Major Scarring: You have suffered a major, clearly visible, but not debilitating, deformity (such as a cleft lip, lost nose, severed ear, or the like). You suffer a -1 penalty on all Charisma-based skill checks.

  • Special: This penalty is cumulative with itself, as well as with any penalties from moderate scarring.
  • Special: At the GMs discretion, this penalty might be inverted to a similar bonus when dealing with specific characters that are impressed by having numerous battle scars (such as orcs, pirates, or certain mercenaries).

Lost Finger: Losing a single finger has no noticeable detrimental effects. For every 2 fingers lost you suffer a -1 penalty to your Dexterity score. Losing five fingers equates to the loss of a hand (see below).
Special: The thumb is always assumed to be the last one to go.

Lost Hand: A character who has lost a hand incurs the following penalties:

  • -5 penalty on Climb, Craft, Disable Device, Sleight of Hand, and Use Magic Device skill checks.
  • -4 penalty on CMB when attempting to initiate a grapple.
  • Unable to wield two-handed weapons or make two-weapon attacks, but may still wear a shield on the affected arm.
  • Carrying capacity is not reduced. However, the maximum weight a character can lift over head or off the ground is reduced by one third. These penalties do not stack with other penalties for losing limbs.

A character who has lost both hands, or one hand and one arm, cannot use any of the listed skills, wield weapons, cast spells with somatic components, or handle objects, without the aid of prosthetics or magic. The loss of a single arm or hand does not affect a spellcaster’s ability to cast spells with somatic components.

Impressive Wound: You suffer a grievous wound to the torso. You suffer a permanent -1 penalty to your Constitution score and this leaves a Major Scar (see above).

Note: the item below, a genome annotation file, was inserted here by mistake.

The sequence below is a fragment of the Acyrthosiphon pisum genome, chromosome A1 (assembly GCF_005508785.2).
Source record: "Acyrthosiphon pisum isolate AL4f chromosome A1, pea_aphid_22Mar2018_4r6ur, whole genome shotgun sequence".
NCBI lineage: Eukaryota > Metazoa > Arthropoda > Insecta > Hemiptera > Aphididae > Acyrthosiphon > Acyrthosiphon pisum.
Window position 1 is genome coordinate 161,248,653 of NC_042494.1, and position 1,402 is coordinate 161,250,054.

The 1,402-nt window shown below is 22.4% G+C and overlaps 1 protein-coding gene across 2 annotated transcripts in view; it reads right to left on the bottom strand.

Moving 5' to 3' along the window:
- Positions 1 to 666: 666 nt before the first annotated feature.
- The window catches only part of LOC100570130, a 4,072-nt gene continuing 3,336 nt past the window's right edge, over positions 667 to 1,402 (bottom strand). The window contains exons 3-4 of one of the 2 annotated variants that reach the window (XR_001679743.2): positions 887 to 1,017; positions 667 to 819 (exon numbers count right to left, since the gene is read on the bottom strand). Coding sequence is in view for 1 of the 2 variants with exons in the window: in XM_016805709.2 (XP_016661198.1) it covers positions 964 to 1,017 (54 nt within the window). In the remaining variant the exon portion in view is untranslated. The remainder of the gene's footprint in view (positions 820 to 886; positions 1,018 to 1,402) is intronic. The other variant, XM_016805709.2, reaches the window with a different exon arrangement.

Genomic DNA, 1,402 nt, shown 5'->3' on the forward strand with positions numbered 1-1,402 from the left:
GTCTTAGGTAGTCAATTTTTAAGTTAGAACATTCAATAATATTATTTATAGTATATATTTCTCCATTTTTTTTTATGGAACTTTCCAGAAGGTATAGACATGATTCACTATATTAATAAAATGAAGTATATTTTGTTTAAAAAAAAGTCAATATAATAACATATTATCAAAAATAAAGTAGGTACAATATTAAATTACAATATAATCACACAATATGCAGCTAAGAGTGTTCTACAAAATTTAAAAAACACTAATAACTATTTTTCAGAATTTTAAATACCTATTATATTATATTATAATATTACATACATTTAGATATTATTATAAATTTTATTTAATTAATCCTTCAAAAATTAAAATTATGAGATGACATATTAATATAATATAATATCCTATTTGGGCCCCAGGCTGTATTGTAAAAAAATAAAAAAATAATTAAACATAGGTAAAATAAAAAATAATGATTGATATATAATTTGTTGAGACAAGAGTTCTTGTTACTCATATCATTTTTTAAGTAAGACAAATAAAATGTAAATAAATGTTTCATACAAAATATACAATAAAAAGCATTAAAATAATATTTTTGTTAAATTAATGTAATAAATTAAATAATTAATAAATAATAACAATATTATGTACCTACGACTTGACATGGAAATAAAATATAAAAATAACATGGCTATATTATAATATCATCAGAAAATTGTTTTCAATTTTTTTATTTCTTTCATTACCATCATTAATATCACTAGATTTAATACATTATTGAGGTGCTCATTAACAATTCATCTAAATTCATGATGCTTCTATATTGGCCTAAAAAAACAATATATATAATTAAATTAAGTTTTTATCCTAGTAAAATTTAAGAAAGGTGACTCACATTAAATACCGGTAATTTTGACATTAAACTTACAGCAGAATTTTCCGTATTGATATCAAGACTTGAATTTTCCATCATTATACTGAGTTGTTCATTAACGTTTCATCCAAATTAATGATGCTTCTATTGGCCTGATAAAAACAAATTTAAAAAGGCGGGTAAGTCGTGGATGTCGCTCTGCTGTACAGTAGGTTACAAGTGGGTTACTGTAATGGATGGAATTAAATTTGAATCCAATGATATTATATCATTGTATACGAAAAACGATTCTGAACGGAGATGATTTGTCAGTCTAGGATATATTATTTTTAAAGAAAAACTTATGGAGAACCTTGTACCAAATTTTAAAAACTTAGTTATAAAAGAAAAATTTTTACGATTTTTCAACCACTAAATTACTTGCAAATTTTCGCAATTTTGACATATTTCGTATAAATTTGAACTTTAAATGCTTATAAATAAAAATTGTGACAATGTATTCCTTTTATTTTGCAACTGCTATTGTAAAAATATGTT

Lost Foot: Keeping upright becomes a chore with the loss of the foot. Uneven legs, no pivot point, and a smaller base affect land movement. A character who has lost a foot incurs the following penalties:

  • -5 penalty on Acrobatics, Climb, Ride, Stealth, and certain Perform skill checks (GM’s discretion).
  • Cannot run.
  • Cannot bull rush or overrun and takes a -4 penalty to resist these combat maneuvers.
  • Land movement rate is reduced by half, and characters can no longer benefit from the fast movement class feature.
  • Carrying capacity is reduced by one third and the maximum weight a character can lift over head or off the ground is halved. These penalties do not stack with other penalties for losing limbs.

A character who has lost both feet, or one foot and one leg, is always considered flat-footed, cannot use any of the listed skills, and can only move 5 feet as a full round action, without the aid of prosthetics or magic.

Lost Eye: A character missing one eye suffers a -4 penalty on all sight-based perception checks and on all ranged attacks. In addition, characters with only a single eye suffer a 20% miss chance on attacks against opponents that are flanking them.